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Le Corbusier, 1922, Nature morte verticale (Vertical Still Life), oil on canvas, 146.3 cm × 89.3 cm (57.6 by 35.2 inches), Kunstmuseum Basel

Purism, referring to the arts, was a movement that took place between 1918 and 1925 that influenced French painting and architecture. Purism was led by Amédée Ozenfant and Charles Edouard Jeanneret (Le Corbusier). Ozenfant and Le Corbusier created a variation of the Cubist movement and called it Purism: where objects are represented as elementary forms devoid of detail, the main concepts were presented in their book Après le Cubisme (After Cubism) published in 1918.[1][2]

Post World War I[edit]

Le Corbusier and Ozenfant were the creators of Purism. Fernand Léger was a principle associate.[2] Purism was an attempt to restore regularity in a war-torn France post World War I.[1] Unlike what they saw as 'decorative' fragmentation of objects in Cubism, Purism proposed a style of painting where elements were represented as robust simplified forms with minimal detail, while embracing technology and the machine.[2]

Purism culminated in Le Corbusier’s Pavillon de l'Esprit Nouveau (Pavilion of the New Spirit), constructed for the International Exhibition of Modern Decorative and Industrial Arts in 1925. This included the work of Cubists Juan Gris and Jacques Lipchitz. Following this exhibition the relationship between Le Corbusier and Ozenfant declined.[2]

L'Esprit Nouveau[edit]

L'Esprit Nouveau, No. 1, October 1920. Edited by Paul Dermée and Michel Seuphor, later by Charles-Edouard Jeanneret (Le Corbusier) and Amédée Ozenfant. Published by Éditions de l'Esprit Nouveau, Paris
Amédée Ozenfant, 1921, Nature morte au verre de vin rouge (Still Life with Glass of Red Wine), oil on canvas, 50.6 x 61.2 cm, Kunstmuseum Basel

Ozenfant and Le Corbusier contributed extensively to an art magazine called L'Esprit Nouveau from 1920 to 1925 serving as a platform for propaganda towards their Purist movement.[1][3]

Purist Manifesto[edit]

The Purist Manifesto lays out the rules Ozenfant and Le Corbusier created to govern the Purist movement.[1]

  • Purism does not intend to be a scientific art, which it is in no sense.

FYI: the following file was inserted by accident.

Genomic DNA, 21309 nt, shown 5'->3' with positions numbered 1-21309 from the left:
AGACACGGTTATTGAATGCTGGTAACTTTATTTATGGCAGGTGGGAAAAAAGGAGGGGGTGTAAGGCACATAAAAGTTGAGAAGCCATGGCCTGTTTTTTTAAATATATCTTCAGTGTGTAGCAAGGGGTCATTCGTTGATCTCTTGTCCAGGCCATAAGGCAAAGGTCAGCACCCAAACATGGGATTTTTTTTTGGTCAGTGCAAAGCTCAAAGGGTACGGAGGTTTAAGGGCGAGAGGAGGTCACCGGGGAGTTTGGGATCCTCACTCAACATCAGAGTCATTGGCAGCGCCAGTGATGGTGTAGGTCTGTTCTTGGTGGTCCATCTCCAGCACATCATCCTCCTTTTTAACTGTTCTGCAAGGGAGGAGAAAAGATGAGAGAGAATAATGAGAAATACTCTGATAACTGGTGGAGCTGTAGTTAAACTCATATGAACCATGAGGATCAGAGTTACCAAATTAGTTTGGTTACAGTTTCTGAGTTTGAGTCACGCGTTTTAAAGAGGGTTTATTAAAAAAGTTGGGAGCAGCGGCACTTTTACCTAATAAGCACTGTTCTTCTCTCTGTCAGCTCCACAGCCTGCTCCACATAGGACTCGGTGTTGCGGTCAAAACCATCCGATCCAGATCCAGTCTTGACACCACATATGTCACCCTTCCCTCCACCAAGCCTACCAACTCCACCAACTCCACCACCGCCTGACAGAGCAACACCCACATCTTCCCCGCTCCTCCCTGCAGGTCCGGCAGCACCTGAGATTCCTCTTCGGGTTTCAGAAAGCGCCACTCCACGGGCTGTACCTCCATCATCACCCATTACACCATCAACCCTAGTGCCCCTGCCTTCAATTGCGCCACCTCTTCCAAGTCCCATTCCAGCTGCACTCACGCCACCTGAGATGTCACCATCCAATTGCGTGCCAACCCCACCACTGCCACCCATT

• Cubism has become a decorative art of romantic ornamentism.
  • There is a hierarchy in the arts: decorative art is at the base, the human figure at the summit.
  • Painting is as good as the intrinsic qualities of its plastic elements, not their representative or narrative possibilities.
  • Purism wants to conceive clearly, execute loyally, exactly without deceits; it abandons troubled conceptions, summary or bristling executions. A serious art must banish all techniques not faithful to the real value of the conception.
  • Art consists in the conception before anything else.
  • Technique is only a tool, humbly at the service of the conception.
  • Purism fears the bizarre and the original. It seeks the pure element in order to reconstruct organized paintings that seem to be facts from nature herself.
  • The method must be sure enough not to hinder the conception.
  • Purism does not believe that returning to nature signifies the copying of nature.
  • It admits all deformation is justified by the search for the invariant.
  • All liberties are accepted in art except those that are unclear.[1]

See also[edit]


  1. ^ a b c d e Ball, Susan (1981). Ozenfant and Purism: The Evolution of a Style 1915–1930. Ann Arbor, Michigan: UMI Research Press. p. 213. 
  2. ^ a b c d Purism, Tate
  3. ^ Eliel, Carol S. et al. (2001). L'Esprit Nouveau: Purism in Paris, 1918-1925. New York: Harry Abrams, Inc. ISBN 0-8109-6727-8

External links[edit]